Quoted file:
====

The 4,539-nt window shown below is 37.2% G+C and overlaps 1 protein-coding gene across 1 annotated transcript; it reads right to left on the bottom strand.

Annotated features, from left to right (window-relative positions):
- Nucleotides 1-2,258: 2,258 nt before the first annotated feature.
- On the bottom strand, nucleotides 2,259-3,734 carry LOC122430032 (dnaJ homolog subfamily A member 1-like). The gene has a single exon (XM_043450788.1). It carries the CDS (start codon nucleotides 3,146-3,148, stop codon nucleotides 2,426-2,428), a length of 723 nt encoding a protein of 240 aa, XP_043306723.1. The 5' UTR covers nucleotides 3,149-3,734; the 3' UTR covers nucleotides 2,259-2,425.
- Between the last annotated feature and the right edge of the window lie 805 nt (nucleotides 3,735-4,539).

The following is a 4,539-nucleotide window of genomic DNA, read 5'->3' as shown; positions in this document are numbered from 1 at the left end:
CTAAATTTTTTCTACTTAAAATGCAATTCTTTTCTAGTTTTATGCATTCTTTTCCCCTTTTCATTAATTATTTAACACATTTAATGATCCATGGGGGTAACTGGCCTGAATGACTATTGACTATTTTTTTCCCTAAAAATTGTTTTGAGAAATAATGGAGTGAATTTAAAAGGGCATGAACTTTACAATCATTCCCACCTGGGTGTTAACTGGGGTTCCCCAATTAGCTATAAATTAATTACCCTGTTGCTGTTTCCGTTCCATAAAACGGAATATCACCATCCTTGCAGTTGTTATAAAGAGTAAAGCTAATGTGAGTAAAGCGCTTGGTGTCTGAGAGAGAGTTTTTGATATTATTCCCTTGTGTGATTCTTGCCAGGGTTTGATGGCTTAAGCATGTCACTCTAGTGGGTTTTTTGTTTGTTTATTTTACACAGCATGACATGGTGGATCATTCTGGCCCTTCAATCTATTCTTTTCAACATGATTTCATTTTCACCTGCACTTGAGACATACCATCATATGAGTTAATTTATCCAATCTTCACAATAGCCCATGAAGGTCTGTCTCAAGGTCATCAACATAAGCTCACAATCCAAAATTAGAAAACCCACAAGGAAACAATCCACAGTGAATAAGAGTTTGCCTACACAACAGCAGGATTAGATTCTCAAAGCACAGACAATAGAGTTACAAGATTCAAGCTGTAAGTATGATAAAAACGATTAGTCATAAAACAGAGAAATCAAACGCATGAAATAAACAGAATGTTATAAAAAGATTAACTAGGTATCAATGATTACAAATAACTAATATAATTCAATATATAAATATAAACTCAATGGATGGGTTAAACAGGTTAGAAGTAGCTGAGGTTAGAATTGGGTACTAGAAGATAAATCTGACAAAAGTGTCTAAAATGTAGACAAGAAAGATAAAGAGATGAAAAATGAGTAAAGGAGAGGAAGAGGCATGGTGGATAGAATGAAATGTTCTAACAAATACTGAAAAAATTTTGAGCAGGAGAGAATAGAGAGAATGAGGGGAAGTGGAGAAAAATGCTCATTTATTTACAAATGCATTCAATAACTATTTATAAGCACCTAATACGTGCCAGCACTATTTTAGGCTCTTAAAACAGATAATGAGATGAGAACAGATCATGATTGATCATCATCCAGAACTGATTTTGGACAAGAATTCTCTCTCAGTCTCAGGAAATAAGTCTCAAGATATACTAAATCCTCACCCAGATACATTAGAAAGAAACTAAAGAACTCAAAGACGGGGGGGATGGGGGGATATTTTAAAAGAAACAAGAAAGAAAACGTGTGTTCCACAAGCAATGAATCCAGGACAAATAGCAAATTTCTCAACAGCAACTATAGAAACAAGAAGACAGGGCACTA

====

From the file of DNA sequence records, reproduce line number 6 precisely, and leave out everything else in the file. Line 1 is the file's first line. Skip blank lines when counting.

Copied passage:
The following is a 4,539-nucleotide window of genomic DNA, read 5'->3' as shown; positions in this document are numbered from 1 at the left end: